“I saw poverty all my life” Carla tells me… Carla Noain Park comes from a city called Iquitos in Peru located on the Amazon river where she once studied to be a teacher. “I always wanted to help my people” she tells me. However, it wasn’t until she married her husband and moved to the US, that this dream became a reality.

In 2008, she and her husband founded Eco-Ola, a soon to be B-Corporation, which sustainably produces Amazonian food. Products such as the sacha inchi which literally means the ‘peanuts of the Incas’. Their goal? To not only to run a successful business which improves the lives of farmers and the communities which help to grow the food, but also to protect the incredible biodiversity of the surrounding rainforest.

“The key to preserving the jungle is to ensure that the land is correctly farmed and to avoid the logging by people forced into a desperate situations who then cut down trees” Carla tells me.


Some of the farmers Eco-Ola works with

Eco-Ola’s model is based on permaculture techniques which are still generally unknown in the region. “Permaculture looks at the natural environment and creates a structure that helps to produce the food, fibre, medicine and building materials that will support the farming community”, explains Bill, Carla’s husband. “Rather than teaching the farmers failed farming techniques which use chemical fertilizers, we show them how permaculture is applicable in their region and how it can provide them with better returns”.

Initially local farmers were skeptical about how Eco-Ola could help them. However, Carla, Bill and their team worked hands on implementing their ideas alongside farmers to gain their trust and other people saw the success of what they were doing. Eventually they were able to create partnerships with local farming families such as the Rodriguez family where they have proven that a new way of farming in the tropics is possible.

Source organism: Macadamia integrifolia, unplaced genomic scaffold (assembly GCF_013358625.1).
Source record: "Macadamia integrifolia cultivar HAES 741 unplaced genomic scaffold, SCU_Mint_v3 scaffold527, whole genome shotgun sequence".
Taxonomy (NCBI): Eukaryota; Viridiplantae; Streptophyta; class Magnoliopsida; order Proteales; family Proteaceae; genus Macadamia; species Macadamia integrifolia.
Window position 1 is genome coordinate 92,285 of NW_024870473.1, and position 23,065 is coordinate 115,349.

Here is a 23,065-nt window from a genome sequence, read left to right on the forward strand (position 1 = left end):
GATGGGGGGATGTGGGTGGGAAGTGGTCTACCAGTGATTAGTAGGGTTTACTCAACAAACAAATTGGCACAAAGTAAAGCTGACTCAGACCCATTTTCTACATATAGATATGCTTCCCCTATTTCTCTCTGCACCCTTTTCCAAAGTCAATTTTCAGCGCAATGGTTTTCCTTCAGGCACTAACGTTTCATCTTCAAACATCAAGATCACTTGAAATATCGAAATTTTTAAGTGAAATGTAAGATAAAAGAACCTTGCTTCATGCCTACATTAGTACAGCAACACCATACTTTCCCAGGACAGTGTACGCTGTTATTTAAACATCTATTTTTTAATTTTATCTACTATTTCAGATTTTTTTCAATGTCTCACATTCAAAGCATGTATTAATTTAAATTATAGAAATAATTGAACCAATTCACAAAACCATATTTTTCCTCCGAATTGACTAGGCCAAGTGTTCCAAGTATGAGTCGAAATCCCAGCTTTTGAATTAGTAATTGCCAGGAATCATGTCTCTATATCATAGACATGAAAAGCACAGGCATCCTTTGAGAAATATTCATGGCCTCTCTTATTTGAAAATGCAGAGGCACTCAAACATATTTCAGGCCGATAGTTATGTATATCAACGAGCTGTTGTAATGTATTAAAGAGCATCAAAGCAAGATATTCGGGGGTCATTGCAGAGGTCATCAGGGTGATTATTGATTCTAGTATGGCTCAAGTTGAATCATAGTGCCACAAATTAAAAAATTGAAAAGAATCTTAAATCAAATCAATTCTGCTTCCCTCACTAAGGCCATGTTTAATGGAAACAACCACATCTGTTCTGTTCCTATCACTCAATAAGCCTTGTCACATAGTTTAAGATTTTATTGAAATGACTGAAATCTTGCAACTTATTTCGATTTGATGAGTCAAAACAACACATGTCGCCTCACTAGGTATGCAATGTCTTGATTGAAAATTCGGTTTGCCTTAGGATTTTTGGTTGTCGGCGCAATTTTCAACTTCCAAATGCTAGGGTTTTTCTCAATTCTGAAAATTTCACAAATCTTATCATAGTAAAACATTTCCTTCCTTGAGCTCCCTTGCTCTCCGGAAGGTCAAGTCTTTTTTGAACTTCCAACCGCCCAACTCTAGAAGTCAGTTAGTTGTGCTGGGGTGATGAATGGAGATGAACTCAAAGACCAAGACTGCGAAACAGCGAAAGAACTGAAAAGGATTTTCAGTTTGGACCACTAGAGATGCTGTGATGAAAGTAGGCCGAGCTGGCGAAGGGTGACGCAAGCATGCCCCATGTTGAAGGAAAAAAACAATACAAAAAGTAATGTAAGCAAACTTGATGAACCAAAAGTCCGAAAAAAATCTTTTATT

“We have been building a demonstration farm which we use to show what can be done,” says Carla. “The objective is to show that a family can live and produce enough for almost all of their own needs, and still have cash crops for their local and regional market.  Ensuring that farmers have a bright future is the key to preserving the jungle” she tells me.


Polyculture build around Sacha Inchi

So far, Carla and Bill have had very good results and would like to expand their work further along the Amazon. They recently started looking for investors who share the same values and want to support what they are doing.

Carla has been a member of WiserEarth since March 2010. Thanks to being part of the WiserEarth community, she was able to make a new friend and client named Aisah who has been to visit their farm in Peru. Aisah runs eSutras and will help them to distribute their products in the US.

If you are interested in learning more about Eco-Ola, please visit Carla’s page on WiserEarth and send her a message.

You may also be interested in Eco-Ola’s upcoming project for 2012 where they are building a greenhouse and rain catchment area for one of the farms they work with. If this work sounds like something you would like to help with, Carla and Bill are looking for volunteers, so please feel free to contact them by sending them a message! 

Find permaculture groups on WiserEarth.

We have incredible opportunities to create change around us when we come together to support and shine a light on people and organizations like Carla and Eco-Ola. Join us and share your support as we campaign to help the WiserEarth network continue to grow and flourish.

Co-edited by Becky Band Jain. Becky is a nonprofit communications specialist and blogs at www.BeckyBlab.com. She spent the last five years living in India and she’s now based in New York. She’s a dedicated yoga and meditation practitioner and a member of WiserEarth. She is passionate about ICTD and new media.

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